The budget reconciliation process that began a year ago has produced a $39 billion spending reconciliation law and a $70 billion tax reconciliation law. Together, these reforms will merely reduce the six-year growth rate of entitlement spending from 41 percent to 40 percent while extending many of the current tax laws. The immense difficulty in passing these modest reforms bodes ill for lawmakers who wish to address the impending explosion in Social Security, Medicare, and Medicaid spending that will otherwise necessitate the largest tax increases in American history. Because the perilous fiscal future demands much larger reforms, lawmakers should heed three lessons from the most recent budget reconciliation debate.
Lesson #1: Small spending reforms are just as hard to enact as large ones. The reconciliation bill's $39 billion in savings is only one-eighth the savings of the three reconciliation bills of the 1990s, which saved an average of $308 billion each. Yet this legislation received much more than one-eighth as much opposition from congressional spenders and the media and therefore took much more than one-eighth as much effort to enact.
For example, even though the only antipoverty spending reform merely lowered the annual growth rate of Medicaid spending from 7.8 percent to 7.6 percent, one newspaper headline stated that "Bush Wins Deep Cuts in Benefit Spending." The New Republic, after inaccurately summarizing the legislation, concluded that it "single[d] out the poor for punishment." A New York Times editorial slammed the proposal as "abominable," "outrageous," "madness," "mean-spirited," "ideological," "mayhem," "notorious," "slashing," and-pot meet kettle-"over-the-top." Opposition lawmakers were only slightly more charitable in their characterizations of the bill.
Small reconciliation savings have proven no easier to enact than large savings. Big-government advocates attack spending restraint with all of their might regardless of whether the savings are $40 billion or $400 billion. Most voters are vulnerable to this "sky is falling" rhetoric because they are too busy working and raising families to analyze the specific program implications of the large numbers reported in the news. If all spending reconciliation bills will be savaged as "record cuts" regardless of size, and if most voters will not have the information to dismiss this rhetoric automatically, lawmakers may as well write reconciliation spending bills that are large enough to rein in federal spending effectively.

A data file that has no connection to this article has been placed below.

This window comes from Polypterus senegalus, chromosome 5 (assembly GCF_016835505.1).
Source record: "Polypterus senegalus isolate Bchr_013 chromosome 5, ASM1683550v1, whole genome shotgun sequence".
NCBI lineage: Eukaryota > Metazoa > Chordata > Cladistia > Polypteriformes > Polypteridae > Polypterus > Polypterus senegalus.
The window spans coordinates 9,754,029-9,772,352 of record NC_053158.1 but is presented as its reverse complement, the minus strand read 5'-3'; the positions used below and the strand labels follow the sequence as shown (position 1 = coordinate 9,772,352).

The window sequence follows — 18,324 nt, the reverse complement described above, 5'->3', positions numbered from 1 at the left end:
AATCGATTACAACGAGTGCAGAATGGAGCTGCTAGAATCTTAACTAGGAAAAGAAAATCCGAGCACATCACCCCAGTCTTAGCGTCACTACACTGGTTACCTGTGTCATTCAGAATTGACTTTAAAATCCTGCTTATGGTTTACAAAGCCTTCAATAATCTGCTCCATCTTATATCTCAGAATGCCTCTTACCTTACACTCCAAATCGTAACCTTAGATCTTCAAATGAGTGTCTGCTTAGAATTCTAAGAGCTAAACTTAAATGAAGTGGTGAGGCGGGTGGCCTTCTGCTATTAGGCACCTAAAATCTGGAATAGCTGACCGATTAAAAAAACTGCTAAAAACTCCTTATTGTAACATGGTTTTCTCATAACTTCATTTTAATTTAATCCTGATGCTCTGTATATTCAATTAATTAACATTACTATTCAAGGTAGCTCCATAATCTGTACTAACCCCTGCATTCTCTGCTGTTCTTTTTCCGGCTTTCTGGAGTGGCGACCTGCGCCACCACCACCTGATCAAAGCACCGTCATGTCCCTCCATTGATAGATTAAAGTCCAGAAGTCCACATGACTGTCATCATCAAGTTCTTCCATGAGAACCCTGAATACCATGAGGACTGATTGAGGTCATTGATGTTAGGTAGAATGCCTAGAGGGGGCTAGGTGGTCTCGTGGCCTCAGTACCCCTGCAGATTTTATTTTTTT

Lesson #2: Baseline budgeting sabotages spending reform. The budget reconciliation law merely trimmed the growth rate of a couple of entitlement programs' budgets that have been rising steeply for years, yet the public perception was that lawmakers had slashed program budgets that had been stagnant for years. This misperception is the direct result of baseline budgeting rules.
Baseline budgeting, currently governed by the 1974 Congressional Budget Act, is the largest procedural impediment to reining in entitlement spending. It puts persistent annual entitlement spending increases on autopilot and makes restraining entitlement spending nearly impossible for two reasons:
First, Congress does not vote on the annual entitlement spending increases, and because reporters focus on congressional action rather than inaction, these increases go unreported and the public never finds out how fast entitlement spending is increasing.